I worked in restaurants and I judged people on how they dressed, and I assumed if they had more money, they’d tip better.
It’s why I once spent a thousand dollars on a handbag. An obscene amount of money on some canvas and leather allegedly sewn together in Italy.
When you are dancing around while serving others supper so you can afford your own eats later, sometimes you judge on how many bones they’ll throw you. This handbag cost more than my rent, car payment, cell phone bill, and monthly grocery bills combined.
I bought it online and it was delivered to my mom’s house. It was a Louis Vuitton. A symbol of money that people with actual money don’t need to display.
I posed with the bag in the mirror. I put it on cross-body style. I slung it over my shoulder. My mother watched me looking at myself all satisfied with my outward display of wealth.
"Put that down. You are stupid. Take off your shoes and socks and come with me to the backyard. Put that down."
She doesn’t get it, I thought. The backyard was littered with planting pots. It’s a garden that has no rhyme or reason and plants grow wild. The grass wasn’t trimmed. All I saw when I looked at my mom’s lawn was an unruly mess. She guided me into the green.
"Lay down," she said.
I didn’t want to. The grass was damp. The soil was damp. I was wearing Citizen for Humanity designer jeans that I got on sale, but I lay down anyway because I could tell my mom needs me to do this and because at the end of the day, I wanted to make my mom happy.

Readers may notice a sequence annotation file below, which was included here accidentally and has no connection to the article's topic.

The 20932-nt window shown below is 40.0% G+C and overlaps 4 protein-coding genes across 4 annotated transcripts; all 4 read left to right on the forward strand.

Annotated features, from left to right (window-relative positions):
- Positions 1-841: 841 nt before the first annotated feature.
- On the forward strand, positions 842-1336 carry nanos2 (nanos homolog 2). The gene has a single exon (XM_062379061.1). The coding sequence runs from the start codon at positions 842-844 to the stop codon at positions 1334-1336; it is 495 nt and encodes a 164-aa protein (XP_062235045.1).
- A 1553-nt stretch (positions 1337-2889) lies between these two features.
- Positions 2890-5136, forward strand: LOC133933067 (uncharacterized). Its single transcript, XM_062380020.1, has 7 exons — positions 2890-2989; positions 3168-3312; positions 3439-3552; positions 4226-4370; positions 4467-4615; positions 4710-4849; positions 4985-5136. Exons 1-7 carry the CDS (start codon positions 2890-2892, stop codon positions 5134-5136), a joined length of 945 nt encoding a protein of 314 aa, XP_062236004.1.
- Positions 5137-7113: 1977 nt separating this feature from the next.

I remember how I lay next to my mom in the grass that day. We just lay there in silence, and the sounds of the earth start whispering to us. The wind through the trees makes a swoosh, swoosh sound and the green leaves on the old, live oak dance back and forth against a background of sky. White, fluffy clouds floated past, and I wanted to make out the images I saw in them. The bugs buzzed. A Roseate Spoonbill flew across the sky and the pink of its large wings popped against the blue. The world was moving and alive. I was breathing next to my mom and I felt alive. An acorn poked me through my clothes. I leaned over and kissed my mom.
"Ugh. My jeans are ruined. I have to go change."
Before I walked inside, my mom stopped me.
"Does your handbag make you feel like this?" she said.
I don’t remember answering her, but I do remember the question.
And, well, the way that handbag made me feel wasn’t the same. But the handbag was a kind of protection. It was my emblem to show the world. To say, this is my worth. It was my sign to say, "Treat me like a person with some value."
And that was all I wanted.
Katherine Robards is a writer and performer. Her first solo play Mandarin Orange premiered in Washington, D.C. where it was a named a "Fringe Festival highlight," by The Washington Post and "Pick of the week" by The Washington Times. In Maui, Kate was awarded the Hoku Award for favorite performer. She performed a benefit of the play for Orange Community Players and raised thousands of dollars for the non-profit theatre. Her one-act-play, Madame Pearl, ran at CCA’s Orange Box Play Space in San Francisco. Her second solo play, Ain’t That Rich, will debut at Capital Fringe Fest in July 2016. It is developed with assistance from Solo Sundays at Stage Werx in San Francisco.